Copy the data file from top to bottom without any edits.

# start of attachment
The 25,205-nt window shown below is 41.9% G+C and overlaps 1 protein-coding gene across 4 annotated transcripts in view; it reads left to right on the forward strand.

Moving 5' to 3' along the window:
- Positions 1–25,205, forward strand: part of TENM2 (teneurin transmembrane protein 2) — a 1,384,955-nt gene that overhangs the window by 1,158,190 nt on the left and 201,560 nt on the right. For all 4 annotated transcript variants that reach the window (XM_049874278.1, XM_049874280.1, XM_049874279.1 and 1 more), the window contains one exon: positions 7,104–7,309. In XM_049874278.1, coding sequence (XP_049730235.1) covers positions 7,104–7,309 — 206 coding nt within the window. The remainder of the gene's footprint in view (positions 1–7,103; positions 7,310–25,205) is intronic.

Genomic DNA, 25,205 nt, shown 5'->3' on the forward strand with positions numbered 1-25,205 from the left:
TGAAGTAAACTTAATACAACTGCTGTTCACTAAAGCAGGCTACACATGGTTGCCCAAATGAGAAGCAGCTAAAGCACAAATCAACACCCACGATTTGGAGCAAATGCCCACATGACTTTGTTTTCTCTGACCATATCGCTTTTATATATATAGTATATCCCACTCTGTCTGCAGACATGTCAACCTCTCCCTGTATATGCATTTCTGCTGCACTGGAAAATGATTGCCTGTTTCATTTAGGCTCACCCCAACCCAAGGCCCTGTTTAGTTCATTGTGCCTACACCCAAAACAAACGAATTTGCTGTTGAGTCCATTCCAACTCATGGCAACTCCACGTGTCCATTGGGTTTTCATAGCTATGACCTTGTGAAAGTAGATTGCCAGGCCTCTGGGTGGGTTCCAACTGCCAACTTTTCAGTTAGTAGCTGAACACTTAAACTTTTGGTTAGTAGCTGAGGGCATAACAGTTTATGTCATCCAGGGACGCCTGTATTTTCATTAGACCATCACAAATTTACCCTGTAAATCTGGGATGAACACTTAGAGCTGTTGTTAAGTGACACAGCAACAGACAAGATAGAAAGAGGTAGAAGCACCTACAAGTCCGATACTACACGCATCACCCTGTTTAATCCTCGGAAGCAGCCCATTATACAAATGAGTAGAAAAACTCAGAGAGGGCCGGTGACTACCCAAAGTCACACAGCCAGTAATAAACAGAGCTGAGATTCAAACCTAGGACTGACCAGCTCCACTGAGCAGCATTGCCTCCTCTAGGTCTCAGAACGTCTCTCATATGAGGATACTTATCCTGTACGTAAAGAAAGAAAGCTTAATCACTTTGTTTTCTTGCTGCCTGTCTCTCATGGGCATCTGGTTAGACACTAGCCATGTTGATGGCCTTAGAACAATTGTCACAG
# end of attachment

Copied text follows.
The 25,205-nt window shown below is 41.9% G+C and overlaps 1 protein-coding gene across 4 annotated transcripts in view; it reads left to right on the forward strand.

Moving 5' to 3' along the window:
- Positions 1–25,205, forward strand: part of TENM2 (teneurin transmembrane protein 2) — a 1,384,955-nt gene that overhangs the window by 1,158,190 nt on the left and 201,560 nt on the right. For all 4 annotated transcript variants that reach the window (XM_049874278.1, XM_049874280.1, XM_049874279.1 and 1 more), the window contains one exon: positions 7,104–7,309. In XM_049874278.1, coding sequence (XP_049730235.1) covers positions 7,104–7,309 — 206 coding nt within the window. The remainder of the gene's footprint in view (positions 1–7,103; positions 7,310–25,205) is intronic.

Genomic DNA, 25,205 nt, shown 5'->3' on the forward strand with positions numbered 1-25,205 from the left:
TGAAGTAAACTTAATACAACTGCTGTTCACTAAAGCAGGCTACACATGGTTGCCCAAATGAGAAGCAGCTAAAGCACAAATCAACACCCACGATTTGGAGCAAATGCCCACATGACTTTGTTTTCTCTGACCATATCGCTTTTATATATATAGTATATCCCACTCTGTCTGCAGACATGTCAACCTCTCCCTGTATATGCATTTCTGCTGCACTGGAAAATGATTGCCTGTTTCATTTAGGCTCACCCCAACCCAAGGCCCTGTTTAGTTCATTGTGCCTACACCCAAAACAAACGAATTTGCTGTTGAGTCCATTCCAACTCATGGCAACTCCACGTGTCCATTGGGTTTTCATAGCTATGACCTTGTGAAAGTAGATTGCCAGGCCTCTGGGTGGGTTCCAACTGCCAACTTTTCAGTTAGTAGCTGAACACTTAAACTTTTGGTTAGTAGCTGAGGGCATAACAGTTTATGTCATCCAGGGACGCCTGTATTTTCATTAGACCATCACAAATTTACCCTGTAAATCTGGGATGAACACTTAGAGCTGTTGTTAAGTGACACAGCAACAGACAAGATAGAAAGAGGTAGAAGCACCTACAAGTCCGATACTACACGCATCACCCTGTTTAATCCTCGGAAGCAGCCCATTATACAAATGAGTAGAAAAACTCAGAGAGGGCCGGTGACTACCCAAAGTCACACAGCCAGTAATAAACAGAGCTGAGATTCAAACCTAGGACTGACCAGCTCCACTGAGCAGCATTGCCTCCTCTAGGTCTCAGAACGTCTCTCATATGAGGATACTTATCCTGTACGTAAAGAAAGAAAGCTTAATCACTTTGTTTTCTTGCTGCCTGTCTCTCATGGGCATCTGGTTAGACACTAGCCATGTTGATGGCCTTAGAACAATTGTCACAG